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Sugar Bytes Consequence Review at Layman's Reviews

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Sugar Byte's innovative chord sequencer is anything but inconsequential...

Those of you who visit the site regularly will already be very aware of the high esteem we hold for the Germany-based developer Sugar Bytes. So far we've looked at their WOW resonance filter and Effectrix effects sequencer and been consistently impressed with their commitment towards providing inspirational and unusual plug-ins. Understandably then, we were eager to see how this latest piece of kit would perform.

Consequence is Sugar Bytes' unique entry into the groovebox market. At its simplest, Consequence is an arpeggiator, which creates a sequence of notes based on the chords that you provide. Up to three instruments can be loaded up, and a vast number of sequencing options can be used to control the way that the plugin 'interprets' the chord sequence given to it. It's a simple concept, with tons of scope for creativity.

Avid fans of Sugar Bytes' earlier creations are in for a shock when they first lay eyes upon Consequence though. For those who are used to the colourful and simple layouts of Effectrix and WOW, Consequence's sterner, more utilitarian GUI may seem somewhat intimidating. However, a closer look reveals that the layout is actually much more straightforward than it first appears, and the graphics still look fantastic. The fonts are clear and crisp, though some of the abbreviations necessary to save room on the GUI can be a little bit perplexing ('TRG' and 'SC', anyone?). Nonetheless, this issue didn't trouble us for long.

Along the very top of the window are the preset menus, and just below these are three sound generators, filter effect controls and the global parameters such as compression and master volume. Admittedly, the generators themselves are relatively scant on the sound-shaping options, offering level, ADSR envelope and octave controls, and a few more besides. With such an expansive library of sounds to choose from however, this handful of parameters never really feels like much of a restriction. This top section is also home to the effects, of which there are reverse, phaser, delay, reverb and chorus to choose from. As we've come to expect from Sugar Bytes, these all sound pretty nifty and high-quality, and their scope can range from subtle and nuanced right up to bizarre and twisted. The reverse effect in particular is typical of the developers' atypical approach to software.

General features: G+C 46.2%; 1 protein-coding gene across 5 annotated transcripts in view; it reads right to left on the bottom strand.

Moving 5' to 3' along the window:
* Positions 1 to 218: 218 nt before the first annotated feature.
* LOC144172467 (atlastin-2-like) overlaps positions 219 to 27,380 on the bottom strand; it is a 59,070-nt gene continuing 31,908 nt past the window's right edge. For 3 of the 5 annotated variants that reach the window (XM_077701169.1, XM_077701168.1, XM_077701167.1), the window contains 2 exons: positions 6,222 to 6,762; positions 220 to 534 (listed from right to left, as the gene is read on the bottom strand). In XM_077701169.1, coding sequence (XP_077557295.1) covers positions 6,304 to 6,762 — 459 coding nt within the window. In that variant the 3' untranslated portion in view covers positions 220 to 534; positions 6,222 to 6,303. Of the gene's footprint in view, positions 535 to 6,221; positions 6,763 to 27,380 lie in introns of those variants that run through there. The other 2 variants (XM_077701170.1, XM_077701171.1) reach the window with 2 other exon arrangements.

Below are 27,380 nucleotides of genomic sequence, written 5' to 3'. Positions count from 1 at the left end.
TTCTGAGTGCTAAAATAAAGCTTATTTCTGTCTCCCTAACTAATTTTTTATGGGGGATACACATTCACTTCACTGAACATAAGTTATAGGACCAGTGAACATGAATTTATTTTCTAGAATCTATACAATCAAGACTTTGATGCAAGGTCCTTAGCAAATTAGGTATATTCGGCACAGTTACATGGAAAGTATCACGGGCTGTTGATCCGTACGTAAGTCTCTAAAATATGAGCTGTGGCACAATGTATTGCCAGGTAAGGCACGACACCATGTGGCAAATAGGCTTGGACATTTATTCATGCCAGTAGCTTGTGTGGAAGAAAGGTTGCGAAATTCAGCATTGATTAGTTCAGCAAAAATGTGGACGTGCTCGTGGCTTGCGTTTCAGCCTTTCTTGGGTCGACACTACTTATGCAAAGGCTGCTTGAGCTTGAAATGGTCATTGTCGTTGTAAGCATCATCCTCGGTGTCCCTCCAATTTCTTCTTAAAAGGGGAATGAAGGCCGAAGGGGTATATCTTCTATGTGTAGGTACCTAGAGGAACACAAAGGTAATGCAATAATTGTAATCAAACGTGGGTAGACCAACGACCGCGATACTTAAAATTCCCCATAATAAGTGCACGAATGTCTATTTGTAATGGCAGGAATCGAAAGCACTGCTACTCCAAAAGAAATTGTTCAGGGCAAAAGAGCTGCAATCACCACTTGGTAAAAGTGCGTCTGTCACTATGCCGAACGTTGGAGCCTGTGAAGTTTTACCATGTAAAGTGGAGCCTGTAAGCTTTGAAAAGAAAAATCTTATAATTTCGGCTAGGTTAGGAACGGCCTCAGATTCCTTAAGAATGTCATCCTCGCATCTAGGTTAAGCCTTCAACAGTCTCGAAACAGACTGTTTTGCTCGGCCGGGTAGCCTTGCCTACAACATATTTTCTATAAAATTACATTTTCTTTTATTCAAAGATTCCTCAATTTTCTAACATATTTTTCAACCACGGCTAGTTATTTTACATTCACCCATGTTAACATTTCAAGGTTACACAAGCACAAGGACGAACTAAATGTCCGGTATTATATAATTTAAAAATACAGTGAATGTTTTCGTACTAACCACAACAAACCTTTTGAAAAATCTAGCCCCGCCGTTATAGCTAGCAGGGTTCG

Below the sound generators is the main sequencer window, which is where you'll probably spend most of your time while working with Consequence. A total of eight different pattern parameters are controlled from the sequencer, divided into modulation, 'performance', gate, chord and global categories. The modulation section is especially powerful, and offers automation control over one parameter per instrument, as well as being able to control parameters in the filter section and the global track. Below this, the performance section controls the octave, glide, tie, mode and trigger of the notes as they are played. Some of the symbols used in this section can initially prove somewhat confusing and as such it can sometimes be a little bit difficult to understand precisely what each change to the sequencer will actually do. A short bout of trial-and-error usually resolves the issue though, and as with most of what Sugar Bytes do, the process is actually much more intuitive than it first appears.